“We have very different products – very sporty products, very bulky and very elegant products – all under the same umbrella,” he says.“But it depends on how strong your brand umbrella is and how authentic and real everything is under that umbrella.
“The strength of IWC is that we have a very contemporary image and can do many things. We have opened ourselves into many different areas and it is all credible, from Formula One to the Laureus [Sport for Good] foundation. But that is very much a question of feeling.”
Kern says IWC turns down hundreds of commercial sponsorship proposals as well as non-commercial from NGOs because they are not the right fit for the brand.
“What you see is one per cent. We have kicked out 99 per cent already,” he says.
“We have been approached by every football team on this planet as well as half of Hollywood asking to work with us but we will not do it because it is not in line with our brand.”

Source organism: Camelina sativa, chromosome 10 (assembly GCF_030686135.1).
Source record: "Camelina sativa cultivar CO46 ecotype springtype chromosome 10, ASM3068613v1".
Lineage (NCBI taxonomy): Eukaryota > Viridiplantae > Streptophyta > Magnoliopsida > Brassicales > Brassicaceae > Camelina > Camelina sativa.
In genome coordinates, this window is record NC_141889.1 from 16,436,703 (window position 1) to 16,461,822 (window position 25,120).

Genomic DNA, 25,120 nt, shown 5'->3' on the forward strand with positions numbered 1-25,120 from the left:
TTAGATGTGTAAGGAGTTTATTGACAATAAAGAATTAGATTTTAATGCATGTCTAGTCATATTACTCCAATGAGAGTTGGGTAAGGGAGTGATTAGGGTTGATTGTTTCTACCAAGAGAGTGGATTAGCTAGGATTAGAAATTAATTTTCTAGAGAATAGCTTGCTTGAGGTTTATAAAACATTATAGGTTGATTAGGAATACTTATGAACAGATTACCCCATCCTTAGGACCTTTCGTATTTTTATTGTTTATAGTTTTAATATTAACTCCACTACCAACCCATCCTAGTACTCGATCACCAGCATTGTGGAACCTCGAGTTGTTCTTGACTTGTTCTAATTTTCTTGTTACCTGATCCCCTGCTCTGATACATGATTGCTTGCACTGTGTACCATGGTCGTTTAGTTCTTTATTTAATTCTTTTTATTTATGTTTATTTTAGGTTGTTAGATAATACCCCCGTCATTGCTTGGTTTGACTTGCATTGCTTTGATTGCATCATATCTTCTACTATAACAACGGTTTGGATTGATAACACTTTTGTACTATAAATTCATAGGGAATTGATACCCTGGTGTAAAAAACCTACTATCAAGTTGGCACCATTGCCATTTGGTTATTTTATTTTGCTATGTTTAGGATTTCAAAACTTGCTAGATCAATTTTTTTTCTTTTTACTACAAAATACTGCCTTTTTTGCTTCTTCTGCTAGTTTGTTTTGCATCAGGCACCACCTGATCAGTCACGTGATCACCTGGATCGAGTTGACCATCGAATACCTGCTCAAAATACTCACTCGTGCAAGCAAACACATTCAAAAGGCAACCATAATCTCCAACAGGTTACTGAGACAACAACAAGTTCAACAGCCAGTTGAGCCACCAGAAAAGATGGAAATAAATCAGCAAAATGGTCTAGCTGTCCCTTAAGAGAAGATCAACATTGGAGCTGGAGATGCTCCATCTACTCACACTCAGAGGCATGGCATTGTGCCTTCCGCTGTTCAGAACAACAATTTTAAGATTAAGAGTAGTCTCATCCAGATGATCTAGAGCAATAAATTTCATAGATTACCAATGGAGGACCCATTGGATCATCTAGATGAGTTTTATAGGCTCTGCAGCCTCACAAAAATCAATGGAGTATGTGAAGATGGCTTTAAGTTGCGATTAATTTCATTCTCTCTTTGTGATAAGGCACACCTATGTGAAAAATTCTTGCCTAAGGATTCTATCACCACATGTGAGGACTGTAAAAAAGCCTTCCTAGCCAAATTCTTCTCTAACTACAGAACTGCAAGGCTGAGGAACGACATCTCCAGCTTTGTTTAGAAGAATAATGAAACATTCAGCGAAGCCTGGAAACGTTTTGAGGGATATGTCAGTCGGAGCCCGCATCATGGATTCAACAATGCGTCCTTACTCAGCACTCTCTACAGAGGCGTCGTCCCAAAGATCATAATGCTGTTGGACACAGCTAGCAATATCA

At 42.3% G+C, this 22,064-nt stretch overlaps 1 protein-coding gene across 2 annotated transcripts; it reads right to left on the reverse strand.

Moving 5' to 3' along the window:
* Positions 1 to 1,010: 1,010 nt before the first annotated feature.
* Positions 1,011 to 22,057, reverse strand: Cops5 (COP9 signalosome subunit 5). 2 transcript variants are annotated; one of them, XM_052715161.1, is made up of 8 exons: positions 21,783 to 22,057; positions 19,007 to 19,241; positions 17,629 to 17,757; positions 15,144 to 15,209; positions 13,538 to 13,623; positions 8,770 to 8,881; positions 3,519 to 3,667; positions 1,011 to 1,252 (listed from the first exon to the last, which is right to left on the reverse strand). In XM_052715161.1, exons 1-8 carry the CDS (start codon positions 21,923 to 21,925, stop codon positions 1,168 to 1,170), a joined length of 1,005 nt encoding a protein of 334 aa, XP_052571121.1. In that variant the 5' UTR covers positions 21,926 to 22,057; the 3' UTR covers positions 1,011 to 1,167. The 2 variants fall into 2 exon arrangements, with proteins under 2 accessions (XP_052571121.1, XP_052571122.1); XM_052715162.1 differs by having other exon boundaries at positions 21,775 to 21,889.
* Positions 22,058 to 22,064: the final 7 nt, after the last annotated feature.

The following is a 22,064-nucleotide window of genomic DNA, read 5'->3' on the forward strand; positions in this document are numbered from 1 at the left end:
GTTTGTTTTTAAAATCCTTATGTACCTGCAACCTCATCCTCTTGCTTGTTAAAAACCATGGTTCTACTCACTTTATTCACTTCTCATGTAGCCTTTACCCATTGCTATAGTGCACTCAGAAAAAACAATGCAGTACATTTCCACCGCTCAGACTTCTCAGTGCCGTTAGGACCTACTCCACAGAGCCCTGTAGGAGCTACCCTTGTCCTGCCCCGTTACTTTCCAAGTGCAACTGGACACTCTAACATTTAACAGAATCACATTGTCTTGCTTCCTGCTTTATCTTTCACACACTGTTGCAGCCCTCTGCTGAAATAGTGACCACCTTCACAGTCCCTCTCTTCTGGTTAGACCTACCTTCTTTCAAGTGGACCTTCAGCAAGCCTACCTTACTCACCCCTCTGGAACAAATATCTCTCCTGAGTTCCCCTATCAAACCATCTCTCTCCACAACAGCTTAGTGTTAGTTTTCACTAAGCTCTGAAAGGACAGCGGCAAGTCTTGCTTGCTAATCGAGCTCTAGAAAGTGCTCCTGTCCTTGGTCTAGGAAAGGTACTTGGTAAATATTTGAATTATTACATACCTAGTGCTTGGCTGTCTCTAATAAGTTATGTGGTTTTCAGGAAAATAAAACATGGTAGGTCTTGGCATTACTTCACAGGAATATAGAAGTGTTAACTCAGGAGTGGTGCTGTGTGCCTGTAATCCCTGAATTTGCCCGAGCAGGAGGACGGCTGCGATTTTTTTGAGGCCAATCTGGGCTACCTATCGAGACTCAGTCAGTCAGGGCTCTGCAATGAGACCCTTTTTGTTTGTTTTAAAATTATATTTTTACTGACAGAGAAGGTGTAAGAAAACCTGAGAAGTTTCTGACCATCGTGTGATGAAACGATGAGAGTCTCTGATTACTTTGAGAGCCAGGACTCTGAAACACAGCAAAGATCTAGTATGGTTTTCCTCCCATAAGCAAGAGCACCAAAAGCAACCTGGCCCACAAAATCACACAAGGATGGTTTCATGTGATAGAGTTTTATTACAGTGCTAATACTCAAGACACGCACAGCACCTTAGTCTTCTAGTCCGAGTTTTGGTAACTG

Pointing to IWC’s Le Petite Prince and Top Gun Pilot watches, which are limited special editions, as examples of the brand’s diversity, Kern says: “Some people are attracted by the toughness of Top Gun and some by the romance of Antoine de Saint-Exupery [the French poet, adventurer and pilot referenced by Le Petite Prince watch]. They are both opposites yet somehow fit into the brand perfectly.”
The sky is the limit for Kern and even that is within reaching distance. His team are prepping for the watch industry’s most exclusive fair, Salon International De La Haute Horlogeries (SIHH), which takes place every January in Geneva.
IWC is this year going with the theme of ‘high watchmaking’. In previous years, Kern has taken his visitors on a tour of the Galapagos islands to mark the launch of the Ingenieur line and he even created a flight simulator for the Top Gun Pilot line. Will this year’s exhibition be as dramatic?
“It is very different. It is about high watchmaking so the dream will be about the sky, the stars and the moon.
“It will be very technical – about functions, movements, very much filled with the technical content of a super powerful engine of a car,” he says.
When he comes back down to earth, IWC will be focusing on developing its market around the world.
“We have been growing strongly. In Asia the market is still growing but when you go from zero to double it is not a big deal.
“When you reach a certain level, it is much more difficult to increase your market share.”
Ever confident, he adds: “In the next three to five years, we will be one of the absolute leading brands.”